When you get an offer...

Posted by on Tuesday, August 8th, 2017 at 11:16am.

Last time I wrote I cautioned you about responding to "Would you take..." statements from buyers. I want to go back over that, because it's important that you not answer those questions.

Why? Because the price is only part of the package. You need to know the terms as well, and it all needs to be in writing. There's an old saying in real estate that cautions: "If it isn't in writing, it didn't happen." A verbal offer isn't worth the breath it takes to say it.

So - insist that the offer, with all of the terms, be presented to you in writing. Most buyers don't carry purchase and sale offers, which is why I advised you to get your own. If you have a serious buyer, hand him or her copies of your disclosures and a purchase and sale agreement. You want all of them back, properly signed. If you've noted problems on the property disclosure, ask them to initial those entries, along with signing to verify receipt.

When you get the offer, do not respond immediately. Thank your buyers and let them know that you'll respond within the time they've specified on the offer. If they haven't given you at least 24 hours, ask them to change it.

Now, sit down in a room without distractions and read the entire agreement. Make notes of the important points: The price and the closing date are first. Next you need to know how they intend to pay for the house. Do they have cash or will they get a loan? What kind of loan?

At this point you need to verify that they are qualified for the loan. Ask for a pre-approval letter - not a pre-qualification letter. A buyer can be pre-qualified and still never be approved. You also need to talk with the mortgage broker and/or a title agent to learn what your closing costs will be before you agree to sell at that price through that loan program.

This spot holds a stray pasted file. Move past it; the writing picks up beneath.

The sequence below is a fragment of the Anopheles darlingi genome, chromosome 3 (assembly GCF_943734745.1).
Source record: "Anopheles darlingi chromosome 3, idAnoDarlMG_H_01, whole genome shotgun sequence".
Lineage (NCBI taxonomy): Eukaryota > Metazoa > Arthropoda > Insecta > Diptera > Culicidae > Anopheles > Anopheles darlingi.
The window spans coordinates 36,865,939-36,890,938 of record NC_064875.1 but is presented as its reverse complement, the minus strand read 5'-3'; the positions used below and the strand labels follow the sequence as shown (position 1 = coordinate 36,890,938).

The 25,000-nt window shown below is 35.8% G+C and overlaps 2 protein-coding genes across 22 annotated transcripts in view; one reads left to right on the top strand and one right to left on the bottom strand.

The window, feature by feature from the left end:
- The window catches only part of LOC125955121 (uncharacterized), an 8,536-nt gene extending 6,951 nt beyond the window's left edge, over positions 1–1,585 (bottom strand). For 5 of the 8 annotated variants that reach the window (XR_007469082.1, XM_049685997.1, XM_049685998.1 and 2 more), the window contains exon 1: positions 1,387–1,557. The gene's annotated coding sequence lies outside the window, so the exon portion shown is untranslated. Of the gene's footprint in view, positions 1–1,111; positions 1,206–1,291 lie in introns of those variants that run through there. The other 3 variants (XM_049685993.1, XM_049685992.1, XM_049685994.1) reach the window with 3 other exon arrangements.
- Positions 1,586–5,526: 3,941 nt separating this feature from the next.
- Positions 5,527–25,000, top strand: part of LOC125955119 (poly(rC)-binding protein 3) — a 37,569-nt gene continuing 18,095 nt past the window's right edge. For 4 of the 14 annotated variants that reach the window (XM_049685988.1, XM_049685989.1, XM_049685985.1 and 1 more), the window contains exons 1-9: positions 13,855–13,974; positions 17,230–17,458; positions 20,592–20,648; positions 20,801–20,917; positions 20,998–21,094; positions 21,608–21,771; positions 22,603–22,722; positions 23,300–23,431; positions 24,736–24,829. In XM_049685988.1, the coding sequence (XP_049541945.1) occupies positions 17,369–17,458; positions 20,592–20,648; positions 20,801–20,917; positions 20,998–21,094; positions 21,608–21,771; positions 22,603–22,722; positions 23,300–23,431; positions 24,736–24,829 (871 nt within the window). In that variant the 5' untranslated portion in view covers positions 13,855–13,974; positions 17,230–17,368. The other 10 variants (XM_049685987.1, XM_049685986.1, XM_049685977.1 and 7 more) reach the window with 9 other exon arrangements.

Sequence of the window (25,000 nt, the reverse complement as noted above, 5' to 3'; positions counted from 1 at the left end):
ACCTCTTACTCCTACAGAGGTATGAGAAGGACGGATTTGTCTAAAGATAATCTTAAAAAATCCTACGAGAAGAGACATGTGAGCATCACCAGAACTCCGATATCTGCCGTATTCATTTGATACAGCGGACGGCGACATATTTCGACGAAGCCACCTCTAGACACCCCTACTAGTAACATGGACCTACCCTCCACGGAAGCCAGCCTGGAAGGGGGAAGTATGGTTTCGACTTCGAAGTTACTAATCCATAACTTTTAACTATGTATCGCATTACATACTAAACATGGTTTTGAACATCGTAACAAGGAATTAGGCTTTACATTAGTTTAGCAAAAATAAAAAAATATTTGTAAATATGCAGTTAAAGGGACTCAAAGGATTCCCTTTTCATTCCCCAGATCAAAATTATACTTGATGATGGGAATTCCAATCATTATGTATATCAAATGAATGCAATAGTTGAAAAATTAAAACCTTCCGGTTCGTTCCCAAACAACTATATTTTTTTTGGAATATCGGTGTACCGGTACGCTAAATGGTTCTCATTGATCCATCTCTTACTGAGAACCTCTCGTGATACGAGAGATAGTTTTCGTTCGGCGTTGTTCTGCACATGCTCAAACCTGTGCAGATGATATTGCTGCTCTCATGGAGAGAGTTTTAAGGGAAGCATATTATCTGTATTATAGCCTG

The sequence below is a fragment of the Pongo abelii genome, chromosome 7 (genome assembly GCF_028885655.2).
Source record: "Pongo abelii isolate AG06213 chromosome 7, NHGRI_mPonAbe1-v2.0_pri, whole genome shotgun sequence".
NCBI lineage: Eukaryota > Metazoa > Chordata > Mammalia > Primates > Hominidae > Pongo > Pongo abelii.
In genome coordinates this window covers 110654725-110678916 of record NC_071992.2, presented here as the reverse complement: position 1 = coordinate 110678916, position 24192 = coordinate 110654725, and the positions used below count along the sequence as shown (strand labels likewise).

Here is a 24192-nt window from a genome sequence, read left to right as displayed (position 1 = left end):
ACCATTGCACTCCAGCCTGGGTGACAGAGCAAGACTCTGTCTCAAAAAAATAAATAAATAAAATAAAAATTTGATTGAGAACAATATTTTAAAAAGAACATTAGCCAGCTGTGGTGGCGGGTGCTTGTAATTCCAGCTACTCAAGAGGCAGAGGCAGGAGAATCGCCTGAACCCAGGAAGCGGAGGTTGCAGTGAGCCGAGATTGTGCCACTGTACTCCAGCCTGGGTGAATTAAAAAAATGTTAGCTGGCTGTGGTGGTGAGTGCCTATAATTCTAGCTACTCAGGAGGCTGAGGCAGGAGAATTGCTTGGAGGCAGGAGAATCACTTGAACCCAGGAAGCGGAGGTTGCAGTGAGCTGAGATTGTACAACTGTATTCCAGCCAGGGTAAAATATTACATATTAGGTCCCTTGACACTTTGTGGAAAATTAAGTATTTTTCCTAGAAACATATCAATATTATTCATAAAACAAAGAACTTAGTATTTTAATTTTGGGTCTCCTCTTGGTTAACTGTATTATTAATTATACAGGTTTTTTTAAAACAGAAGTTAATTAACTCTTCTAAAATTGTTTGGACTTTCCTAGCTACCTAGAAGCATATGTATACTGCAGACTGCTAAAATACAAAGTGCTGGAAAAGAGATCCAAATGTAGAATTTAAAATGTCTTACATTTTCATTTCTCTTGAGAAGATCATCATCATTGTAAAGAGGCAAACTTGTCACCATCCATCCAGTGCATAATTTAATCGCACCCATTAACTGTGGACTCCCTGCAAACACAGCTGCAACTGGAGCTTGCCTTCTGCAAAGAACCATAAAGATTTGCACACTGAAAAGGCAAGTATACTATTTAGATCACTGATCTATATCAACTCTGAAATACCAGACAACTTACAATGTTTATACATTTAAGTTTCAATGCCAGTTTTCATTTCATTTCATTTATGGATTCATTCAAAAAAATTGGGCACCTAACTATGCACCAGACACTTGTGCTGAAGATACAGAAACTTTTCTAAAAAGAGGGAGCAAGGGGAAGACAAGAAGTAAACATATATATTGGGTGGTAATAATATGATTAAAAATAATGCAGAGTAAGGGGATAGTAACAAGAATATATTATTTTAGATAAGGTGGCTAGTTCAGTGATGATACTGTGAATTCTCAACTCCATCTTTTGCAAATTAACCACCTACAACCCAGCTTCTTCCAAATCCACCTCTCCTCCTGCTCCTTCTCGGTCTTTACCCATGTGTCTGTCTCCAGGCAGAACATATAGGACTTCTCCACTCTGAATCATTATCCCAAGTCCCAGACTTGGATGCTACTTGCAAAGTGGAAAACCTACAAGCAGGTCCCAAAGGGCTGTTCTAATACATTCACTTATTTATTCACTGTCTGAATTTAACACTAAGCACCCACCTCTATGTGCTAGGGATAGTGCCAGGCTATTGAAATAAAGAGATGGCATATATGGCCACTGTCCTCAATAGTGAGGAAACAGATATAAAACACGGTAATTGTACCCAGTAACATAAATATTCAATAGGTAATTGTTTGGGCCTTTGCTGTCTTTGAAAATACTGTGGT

But first, finish reading the offer. Are they asking you to make seller concessions? If so, what? Do they want you to pay part of their closing costs? Do they want to move in early? Are they asking you to pay for new carpeting? If the home inspector finds problems that need to be repaired, how many dollars do they want you to commit to those repairs?

Next look at the contingencies. In addition to financing and inspection results, the offer may be contingent upon selling a home they currently own or approval from someone who has not yet seen the house. Possibly the worst contingency of all is one hinged on receipt of a "Settlement." You need details, so don't respond without them.

These are all items that I research when presenting an offer to my listing clients. Please feel free to give me a call for advice on how to get the information you need. 

Call when you need me.

P.S. Negotiating without letting your emotions get in the way can be tough. Watch for my next message with a little advice on that subject...

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